Czech protagonist of hit documentary: “People told me, I have to forgive my offender”
Czech protagonist of hit documentary: “People told me, I have to forgive my offender”
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The Painter and the Thief, a documentary about how an artist befriends the troubled man who stole her paintings, won an award at the Sundance Festival and has earned glowing reviews. Though the film is set in Norway, the female protagonist, Barbora Kysilková, is a Czech artist who produces large-scale, hyperrealistic works. I spoke to Kysilková just ahead of the Czech premiere of the powerful documentary last week.
The Painter and the Thief takes place in Norway. What led you to Norway, to Oslo?
“As a total cliché of a poor artist, a poor painter, living in Berlin, where else should you go but to the most expensive city in the world, more or less?!
“Well, I fell in love with a Norwegian man.
“And after seven years in Berlin I understood that it was really quite urgent to leave.
“So it came together like a puzzle. Even though I had only 15 euros in my bank account, I just said yes.
“Or, let’s say, I said this to my now boyfriend – that I totally appreciate his invitation to join him in Oslo, but whether he knows my situation?
“And he said, Yes, I’m aware – let’s do it anyway.”
The film centres on your friendship with a guy who stole two of your paintings in 2015. You approach him in court and say you want to speak to him. But it’s not entirely clear to me as the viewer why exactly you felt the need to speak to him.
“My boyfriend helped me to realise what a story I could have in front of me.”
“I already mentioned my boyfriend.
“He is a writer. He writes novels and therefore, I have to say, he’s got a really excellent sense for a story.
“He helped me to realise what a story I could have in front of me.
“First of all, if you imagine me as a totally unknown painter somewhere in Norway, in Oslo, sort of the periphery of Europe.
“And there are two people who decide that they will break the law in order to get my two large-scale paintings – it just doesn’t make sense, right?
“So then when I realised there is a chance that I can meet both of these two thieves I realised that as a painter there is a huge challenge to do something with it.
“Also not to deny the fact that as a human being of course the curiosity was way too big.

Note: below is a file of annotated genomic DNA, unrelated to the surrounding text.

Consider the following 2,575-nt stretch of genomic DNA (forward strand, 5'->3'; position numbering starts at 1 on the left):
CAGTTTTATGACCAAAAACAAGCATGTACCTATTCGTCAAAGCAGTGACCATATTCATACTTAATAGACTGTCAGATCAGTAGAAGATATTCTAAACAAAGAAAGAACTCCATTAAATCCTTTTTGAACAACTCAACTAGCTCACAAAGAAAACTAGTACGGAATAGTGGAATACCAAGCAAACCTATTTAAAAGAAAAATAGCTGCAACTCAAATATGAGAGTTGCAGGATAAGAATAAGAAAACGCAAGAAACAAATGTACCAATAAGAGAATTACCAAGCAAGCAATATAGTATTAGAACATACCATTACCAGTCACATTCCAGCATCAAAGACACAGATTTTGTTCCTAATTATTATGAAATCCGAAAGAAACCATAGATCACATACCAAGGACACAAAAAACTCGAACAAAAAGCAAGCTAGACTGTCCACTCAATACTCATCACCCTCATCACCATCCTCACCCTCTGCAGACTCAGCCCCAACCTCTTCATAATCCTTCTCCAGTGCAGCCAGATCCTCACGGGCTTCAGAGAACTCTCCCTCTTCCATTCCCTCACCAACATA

“But what happened afterwards blew all of my expectations – it was just beyond any expectations.”
But were you seeking to create a “story”, so to speak, with this guy Karl-Bertil?
“Well, I am not a storyteller.
“That was more or less just the beginning kick from my boyfriend.
“But from me I was like, I’m now here like a living painter whose paintings were stolen and I have a chance to meet my thieves.
“So my first idea was to ask them to pose for me when I wanted to recreate the crime scene.
“But then in the court room it just turned totally different.
“First of all, it was only one that was there, Karl-Bertil; the other thief did not arrive to the court.
“And when I saw Karl-Bertil there for the first time it was sort of… I dare to say that it was kind of love at first sight.
“Even though I love my boyfriend, but love has many layers and I just got hooked on Bertil.
“And my curiosity grew in quite a different direction than just to make a portrait of some criminal.”
What was it about him? I kind of know what it is, because I’ve seen the film – he’s a very charismatic guy. But still, what was it about him that drew you so much?
“I’m now here like a living painter whose paintings were stolen and I have a chance to meet my thieves.”
“I wish I could really easily answer this verbally.
“But I’m mostly driven by a certain intuition, rather than intellect.
“So I dare to say it was my intuition that decided to take me this way – that I should just go for it, whatever it will bring.
“I don’t know where it’s heading, I don’t know what’s going to happen, whether good or bad, but there was just no other way than to do it.”
In the film you seem to live a quite quiet life and you work in your studio a lot. He of course has a rather different background: He was a drug addict, he had been a gang member and he goes to prison during the film. Was that part of his appeal – that he’s from the other side of the tracks?
“As you describe it, we might seem to be from opposite sides of the planet.
“But we still live on the same planet and I think we would both agree that there are many things that connect us.
“But I can’t deny that there is of course a certain attraction to the darker side of the moon.
“So that was also one of the driving forces for me.”
Just to get back to the theft of your painting, the theft seemed kind of random. This guy Karl-Bertil couldn’t even remember it – he was high on drugs. So it wasn’t a like a typical art heist, where somebody targets a picture and steals it.